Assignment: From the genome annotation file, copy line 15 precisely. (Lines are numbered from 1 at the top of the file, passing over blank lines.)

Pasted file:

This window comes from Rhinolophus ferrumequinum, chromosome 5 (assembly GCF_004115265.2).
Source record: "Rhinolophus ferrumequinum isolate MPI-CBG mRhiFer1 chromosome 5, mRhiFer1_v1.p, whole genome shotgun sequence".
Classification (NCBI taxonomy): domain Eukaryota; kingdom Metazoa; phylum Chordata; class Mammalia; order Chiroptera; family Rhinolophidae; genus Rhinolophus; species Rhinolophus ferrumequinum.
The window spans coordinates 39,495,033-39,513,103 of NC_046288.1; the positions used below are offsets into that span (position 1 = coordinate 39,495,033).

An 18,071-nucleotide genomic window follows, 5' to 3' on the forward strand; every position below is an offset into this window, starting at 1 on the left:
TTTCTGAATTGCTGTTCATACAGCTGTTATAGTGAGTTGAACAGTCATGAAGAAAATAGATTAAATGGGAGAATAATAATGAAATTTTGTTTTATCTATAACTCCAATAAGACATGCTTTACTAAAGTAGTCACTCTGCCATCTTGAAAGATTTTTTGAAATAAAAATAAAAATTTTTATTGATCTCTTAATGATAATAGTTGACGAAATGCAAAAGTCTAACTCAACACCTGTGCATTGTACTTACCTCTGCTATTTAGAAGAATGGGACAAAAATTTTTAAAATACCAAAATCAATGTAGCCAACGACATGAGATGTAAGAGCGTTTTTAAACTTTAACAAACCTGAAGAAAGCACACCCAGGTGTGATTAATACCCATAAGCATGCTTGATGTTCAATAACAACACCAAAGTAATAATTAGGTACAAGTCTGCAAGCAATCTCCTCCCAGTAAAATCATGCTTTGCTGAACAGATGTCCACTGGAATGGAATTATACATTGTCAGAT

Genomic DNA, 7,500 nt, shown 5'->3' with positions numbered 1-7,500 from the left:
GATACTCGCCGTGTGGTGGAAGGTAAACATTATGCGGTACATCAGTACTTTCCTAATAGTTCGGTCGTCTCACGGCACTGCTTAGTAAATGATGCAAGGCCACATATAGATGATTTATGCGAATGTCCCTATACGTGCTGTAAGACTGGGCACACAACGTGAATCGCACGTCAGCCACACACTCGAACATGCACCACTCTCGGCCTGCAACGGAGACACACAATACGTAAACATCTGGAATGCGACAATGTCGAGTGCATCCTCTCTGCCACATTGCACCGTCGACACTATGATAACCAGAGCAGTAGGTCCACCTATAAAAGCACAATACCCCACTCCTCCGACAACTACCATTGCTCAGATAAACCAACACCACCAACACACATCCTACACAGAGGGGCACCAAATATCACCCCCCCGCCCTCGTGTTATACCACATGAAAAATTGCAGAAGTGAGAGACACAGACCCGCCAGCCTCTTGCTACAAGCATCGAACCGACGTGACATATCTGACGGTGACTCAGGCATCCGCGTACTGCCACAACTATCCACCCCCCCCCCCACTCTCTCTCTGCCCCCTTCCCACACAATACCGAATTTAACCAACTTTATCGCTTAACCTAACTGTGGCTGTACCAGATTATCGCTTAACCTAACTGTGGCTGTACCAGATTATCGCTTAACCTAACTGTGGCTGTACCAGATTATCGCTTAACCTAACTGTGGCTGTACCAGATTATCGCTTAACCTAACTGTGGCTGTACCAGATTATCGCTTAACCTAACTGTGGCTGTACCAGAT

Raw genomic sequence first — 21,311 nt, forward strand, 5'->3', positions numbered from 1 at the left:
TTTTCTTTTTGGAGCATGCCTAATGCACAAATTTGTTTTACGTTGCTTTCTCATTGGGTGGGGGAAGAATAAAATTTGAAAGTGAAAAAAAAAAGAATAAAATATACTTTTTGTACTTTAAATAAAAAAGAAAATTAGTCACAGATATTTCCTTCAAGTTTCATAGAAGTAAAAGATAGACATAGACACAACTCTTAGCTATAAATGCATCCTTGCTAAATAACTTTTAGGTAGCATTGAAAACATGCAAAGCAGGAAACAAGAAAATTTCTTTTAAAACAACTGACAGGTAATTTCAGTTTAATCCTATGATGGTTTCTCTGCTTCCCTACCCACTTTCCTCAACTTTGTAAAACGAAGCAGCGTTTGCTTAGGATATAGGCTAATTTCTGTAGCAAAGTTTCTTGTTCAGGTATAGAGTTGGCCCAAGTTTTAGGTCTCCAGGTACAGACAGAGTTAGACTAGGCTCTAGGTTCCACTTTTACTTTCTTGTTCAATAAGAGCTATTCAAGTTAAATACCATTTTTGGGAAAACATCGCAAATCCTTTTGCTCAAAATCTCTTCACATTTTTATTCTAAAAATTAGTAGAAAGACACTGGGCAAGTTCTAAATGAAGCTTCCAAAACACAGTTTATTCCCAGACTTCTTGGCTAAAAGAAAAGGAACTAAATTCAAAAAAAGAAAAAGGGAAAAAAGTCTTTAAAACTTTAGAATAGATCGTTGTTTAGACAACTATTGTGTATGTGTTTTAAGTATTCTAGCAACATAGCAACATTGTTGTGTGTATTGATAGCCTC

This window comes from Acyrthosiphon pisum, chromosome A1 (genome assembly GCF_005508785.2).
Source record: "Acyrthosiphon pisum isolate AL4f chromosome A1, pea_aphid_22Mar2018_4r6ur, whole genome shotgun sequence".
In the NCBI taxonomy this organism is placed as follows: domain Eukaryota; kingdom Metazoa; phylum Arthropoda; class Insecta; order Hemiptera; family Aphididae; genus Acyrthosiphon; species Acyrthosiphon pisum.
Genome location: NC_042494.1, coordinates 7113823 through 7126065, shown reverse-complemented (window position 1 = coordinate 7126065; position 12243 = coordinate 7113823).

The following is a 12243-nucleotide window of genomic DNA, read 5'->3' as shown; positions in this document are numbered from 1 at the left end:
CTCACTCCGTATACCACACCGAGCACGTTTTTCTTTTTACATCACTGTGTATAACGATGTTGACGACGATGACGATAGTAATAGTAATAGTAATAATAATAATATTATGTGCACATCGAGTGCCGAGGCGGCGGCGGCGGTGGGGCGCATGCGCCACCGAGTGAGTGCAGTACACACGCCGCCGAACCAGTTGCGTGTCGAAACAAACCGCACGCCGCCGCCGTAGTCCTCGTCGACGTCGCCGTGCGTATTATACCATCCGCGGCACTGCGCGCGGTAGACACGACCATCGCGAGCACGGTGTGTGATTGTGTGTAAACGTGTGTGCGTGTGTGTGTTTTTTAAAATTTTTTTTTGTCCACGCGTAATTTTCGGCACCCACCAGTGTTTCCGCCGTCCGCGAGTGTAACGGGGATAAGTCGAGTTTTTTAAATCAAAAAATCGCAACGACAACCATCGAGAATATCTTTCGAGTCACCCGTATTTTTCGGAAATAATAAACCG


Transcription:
The following is a 12243-nucleotide window of genomic DNA, read 5'->3' as shown; positions in this document are numbered from 1 at the left end: